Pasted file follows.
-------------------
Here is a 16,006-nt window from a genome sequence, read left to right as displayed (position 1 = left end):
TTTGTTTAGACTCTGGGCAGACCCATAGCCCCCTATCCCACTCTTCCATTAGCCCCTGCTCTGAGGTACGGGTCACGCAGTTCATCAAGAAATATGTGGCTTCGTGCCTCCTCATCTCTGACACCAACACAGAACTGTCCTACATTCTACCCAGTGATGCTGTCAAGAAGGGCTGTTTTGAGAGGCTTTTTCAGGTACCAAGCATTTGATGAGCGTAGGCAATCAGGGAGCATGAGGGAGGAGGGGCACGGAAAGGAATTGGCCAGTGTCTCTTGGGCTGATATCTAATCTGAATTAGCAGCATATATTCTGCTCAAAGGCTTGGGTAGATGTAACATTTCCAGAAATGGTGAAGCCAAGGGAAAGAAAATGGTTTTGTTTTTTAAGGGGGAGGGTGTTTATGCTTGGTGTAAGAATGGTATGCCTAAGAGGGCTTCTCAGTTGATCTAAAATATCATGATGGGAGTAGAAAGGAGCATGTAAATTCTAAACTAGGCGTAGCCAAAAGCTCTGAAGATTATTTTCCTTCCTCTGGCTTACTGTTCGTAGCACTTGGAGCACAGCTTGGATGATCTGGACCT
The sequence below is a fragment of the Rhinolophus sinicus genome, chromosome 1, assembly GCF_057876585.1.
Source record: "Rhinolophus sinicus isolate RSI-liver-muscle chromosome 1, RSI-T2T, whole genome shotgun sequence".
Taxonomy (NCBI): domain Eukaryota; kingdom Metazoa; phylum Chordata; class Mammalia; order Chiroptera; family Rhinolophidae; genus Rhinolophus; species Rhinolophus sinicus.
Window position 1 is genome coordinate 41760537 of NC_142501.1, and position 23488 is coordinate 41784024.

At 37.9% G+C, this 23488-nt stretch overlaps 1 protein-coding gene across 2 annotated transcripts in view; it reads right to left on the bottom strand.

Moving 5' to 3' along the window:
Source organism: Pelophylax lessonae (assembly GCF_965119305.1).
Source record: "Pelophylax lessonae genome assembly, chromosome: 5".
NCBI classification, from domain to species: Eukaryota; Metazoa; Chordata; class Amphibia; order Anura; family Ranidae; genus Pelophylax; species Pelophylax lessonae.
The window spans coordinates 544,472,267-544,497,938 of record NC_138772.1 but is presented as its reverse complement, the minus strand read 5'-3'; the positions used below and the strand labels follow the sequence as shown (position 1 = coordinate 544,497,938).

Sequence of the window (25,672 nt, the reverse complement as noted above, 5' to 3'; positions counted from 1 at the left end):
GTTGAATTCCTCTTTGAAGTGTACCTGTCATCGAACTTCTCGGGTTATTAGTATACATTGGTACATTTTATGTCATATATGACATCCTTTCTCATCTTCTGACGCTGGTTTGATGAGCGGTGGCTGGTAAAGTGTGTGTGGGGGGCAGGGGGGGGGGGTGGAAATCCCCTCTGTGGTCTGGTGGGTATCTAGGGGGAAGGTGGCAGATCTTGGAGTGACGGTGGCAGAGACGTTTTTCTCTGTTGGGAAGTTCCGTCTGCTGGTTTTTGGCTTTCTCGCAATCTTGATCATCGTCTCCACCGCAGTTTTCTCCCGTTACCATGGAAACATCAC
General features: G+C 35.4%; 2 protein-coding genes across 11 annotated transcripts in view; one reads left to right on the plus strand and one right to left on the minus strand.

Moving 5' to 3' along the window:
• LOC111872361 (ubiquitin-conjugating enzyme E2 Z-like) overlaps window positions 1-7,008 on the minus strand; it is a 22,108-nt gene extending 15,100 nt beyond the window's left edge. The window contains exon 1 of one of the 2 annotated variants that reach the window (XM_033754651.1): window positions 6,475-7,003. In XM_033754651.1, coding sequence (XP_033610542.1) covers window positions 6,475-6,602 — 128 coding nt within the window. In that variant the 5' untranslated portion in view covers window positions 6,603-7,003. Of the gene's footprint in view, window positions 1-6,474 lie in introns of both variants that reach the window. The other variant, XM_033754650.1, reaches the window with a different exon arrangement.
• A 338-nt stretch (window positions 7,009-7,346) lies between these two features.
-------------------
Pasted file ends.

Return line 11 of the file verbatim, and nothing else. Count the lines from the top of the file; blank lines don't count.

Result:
NCBI classification, from domain to species: Eukaryota; Metazoa; Chordata; class Amphibia; order Anura; family Ranidae; genus Pelophylax; species Pelophylax lessonae.